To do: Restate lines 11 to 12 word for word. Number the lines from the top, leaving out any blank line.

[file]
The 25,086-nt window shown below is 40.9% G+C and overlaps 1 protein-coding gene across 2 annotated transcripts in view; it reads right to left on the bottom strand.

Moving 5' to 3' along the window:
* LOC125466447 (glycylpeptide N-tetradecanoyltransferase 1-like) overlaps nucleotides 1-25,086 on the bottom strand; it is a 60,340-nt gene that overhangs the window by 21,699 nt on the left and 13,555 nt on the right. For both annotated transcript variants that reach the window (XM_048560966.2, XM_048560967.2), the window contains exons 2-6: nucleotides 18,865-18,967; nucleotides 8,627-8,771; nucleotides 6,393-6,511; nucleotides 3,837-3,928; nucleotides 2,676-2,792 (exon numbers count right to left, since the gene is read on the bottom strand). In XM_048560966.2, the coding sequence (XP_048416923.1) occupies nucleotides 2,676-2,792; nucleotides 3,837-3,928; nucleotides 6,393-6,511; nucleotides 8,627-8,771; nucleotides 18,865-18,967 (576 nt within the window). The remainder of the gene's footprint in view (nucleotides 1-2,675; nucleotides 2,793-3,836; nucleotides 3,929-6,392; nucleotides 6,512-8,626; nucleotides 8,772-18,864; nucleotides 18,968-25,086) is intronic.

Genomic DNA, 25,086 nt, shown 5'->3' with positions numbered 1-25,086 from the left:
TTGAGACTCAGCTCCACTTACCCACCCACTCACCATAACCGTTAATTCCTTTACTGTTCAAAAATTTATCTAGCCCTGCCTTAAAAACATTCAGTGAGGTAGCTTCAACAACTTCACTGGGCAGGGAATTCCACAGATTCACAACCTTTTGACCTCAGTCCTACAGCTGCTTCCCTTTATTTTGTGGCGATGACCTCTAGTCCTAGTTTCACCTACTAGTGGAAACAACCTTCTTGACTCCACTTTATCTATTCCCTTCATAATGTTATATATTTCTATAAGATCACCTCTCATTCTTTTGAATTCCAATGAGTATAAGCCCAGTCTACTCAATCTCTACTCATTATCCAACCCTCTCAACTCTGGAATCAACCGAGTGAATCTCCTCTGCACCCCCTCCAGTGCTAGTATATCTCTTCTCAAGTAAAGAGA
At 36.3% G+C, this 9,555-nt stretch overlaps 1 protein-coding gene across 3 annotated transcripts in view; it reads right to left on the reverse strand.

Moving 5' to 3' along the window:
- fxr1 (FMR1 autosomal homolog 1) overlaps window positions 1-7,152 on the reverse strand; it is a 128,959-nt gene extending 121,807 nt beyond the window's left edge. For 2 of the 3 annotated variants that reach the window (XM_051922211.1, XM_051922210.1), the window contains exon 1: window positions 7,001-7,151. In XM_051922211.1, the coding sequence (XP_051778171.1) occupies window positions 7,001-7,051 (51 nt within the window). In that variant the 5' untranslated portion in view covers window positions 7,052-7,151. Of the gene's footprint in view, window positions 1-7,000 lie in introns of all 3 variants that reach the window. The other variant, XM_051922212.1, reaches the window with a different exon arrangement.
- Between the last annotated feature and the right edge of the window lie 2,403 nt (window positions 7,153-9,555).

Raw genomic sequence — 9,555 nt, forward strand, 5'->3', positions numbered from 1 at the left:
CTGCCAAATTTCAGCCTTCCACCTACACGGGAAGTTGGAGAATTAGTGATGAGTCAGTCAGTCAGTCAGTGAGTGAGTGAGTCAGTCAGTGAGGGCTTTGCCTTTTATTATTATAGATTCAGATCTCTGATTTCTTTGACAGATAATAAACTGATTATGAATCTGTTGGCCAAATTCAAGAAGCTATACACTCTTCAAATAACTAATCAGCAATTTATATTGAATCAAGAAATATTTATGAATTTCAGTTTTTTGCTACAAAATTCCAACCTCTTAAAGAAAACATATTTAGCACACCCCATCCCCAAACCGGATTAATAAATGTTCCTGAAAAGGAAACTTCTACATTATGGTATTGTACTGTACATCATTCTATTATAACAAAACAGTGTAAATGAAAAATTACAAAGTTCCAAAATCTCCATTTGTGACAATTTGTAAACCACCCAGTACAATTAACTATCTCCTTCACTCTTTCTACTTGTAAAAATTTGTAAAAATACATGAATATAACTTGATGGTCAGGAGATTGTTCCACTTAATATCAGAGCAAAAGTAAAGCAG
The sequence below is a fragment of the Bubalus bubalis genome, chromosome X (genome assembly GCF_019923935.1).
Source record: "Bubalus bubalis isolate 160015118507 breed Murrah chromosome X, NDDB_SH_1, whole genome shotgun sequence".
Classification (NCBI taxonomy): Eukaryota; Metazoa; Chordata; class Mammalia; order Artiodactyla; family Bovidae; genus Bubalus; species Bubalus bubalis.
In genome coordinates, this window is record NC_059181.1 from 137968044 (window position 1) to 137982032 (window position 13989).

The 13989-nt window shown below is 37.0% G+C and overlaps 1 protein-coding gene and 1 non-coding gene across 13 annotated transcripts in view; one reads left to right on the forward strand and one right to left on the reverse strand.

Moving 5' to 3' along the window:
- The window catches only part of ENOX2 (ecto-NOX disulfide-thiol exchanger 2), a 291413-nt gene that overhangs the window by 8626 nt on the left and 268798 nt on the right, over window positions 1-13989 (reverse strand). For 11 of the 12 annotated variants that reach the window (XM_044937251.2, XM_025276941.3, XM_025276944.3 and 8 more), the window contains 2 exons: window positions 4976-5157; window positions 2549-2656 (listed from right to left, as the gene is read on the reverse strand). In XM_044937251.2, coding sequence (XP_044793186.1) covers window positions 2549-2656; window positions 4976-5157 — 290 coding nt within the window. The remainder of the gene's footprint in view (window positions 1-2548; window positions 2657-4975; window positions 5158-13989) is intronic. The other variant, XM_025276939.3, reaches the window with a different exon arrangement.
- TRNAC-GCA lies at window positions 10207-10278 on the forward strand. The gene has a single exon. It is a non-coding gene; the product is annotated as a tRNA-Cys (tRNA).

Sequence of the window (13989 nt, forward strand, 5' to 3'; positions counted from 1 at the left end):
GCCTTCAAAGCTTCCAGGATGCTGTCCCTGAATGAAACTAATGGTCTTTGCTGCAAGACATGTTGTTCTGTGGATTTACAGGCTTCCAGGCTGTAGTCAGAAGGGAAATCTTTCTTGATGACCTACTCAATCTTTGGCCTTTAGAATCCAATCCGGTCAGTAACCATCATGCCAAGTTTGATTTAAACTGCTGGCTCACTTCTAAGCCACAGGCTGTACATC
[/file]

CTGCCAAATTTCAGCCTTCCACCTACACGGGAAGTTGGAGAATTAGTGATGAGTCAGTCAGTCAGTCAGTGAGTGAGTGAGTCAGTCAGTGAGGGCTTTGCCTTTTATTATTATAGATTCAGATCTCTGATTTCTTTGACAGATAATAAACTGATTATGAATCTGTTGGCCAAATTCAAGAAGCTATACACTCTTCAAATAACTAATCAGCAATTTATATTGAATCAAGAAATATTTATGAATTTCAGTTTTTTGCTACAAAATTCCAACCTCTTAAAGAAAACATATTTAGCACACCCCATCCCCAAACCGGATTAATAAATGTTCCTGAAAAGGAAACTTCTACATTATGGTATTGTACTGTACATCATTCTATTATAACAAAACAGTGTAAATGAAAAATTACAAAGTTCCAAAATCTCCATTTGTGACAATTTGTAAACCACCCAGTACAATTAACTATCTCCTTCACTCTTTCTACTTGTAAAAATTTGTAAAAATACATGAATATAACTTGATGGTCAGGAGATTGTTCCACTTAATATCAGAGCAAAAGTAAAGCAG
The sequence below is a fragment of the Bubalus bubalis genome, chromosome X (genome assembly GCF_019923935.1).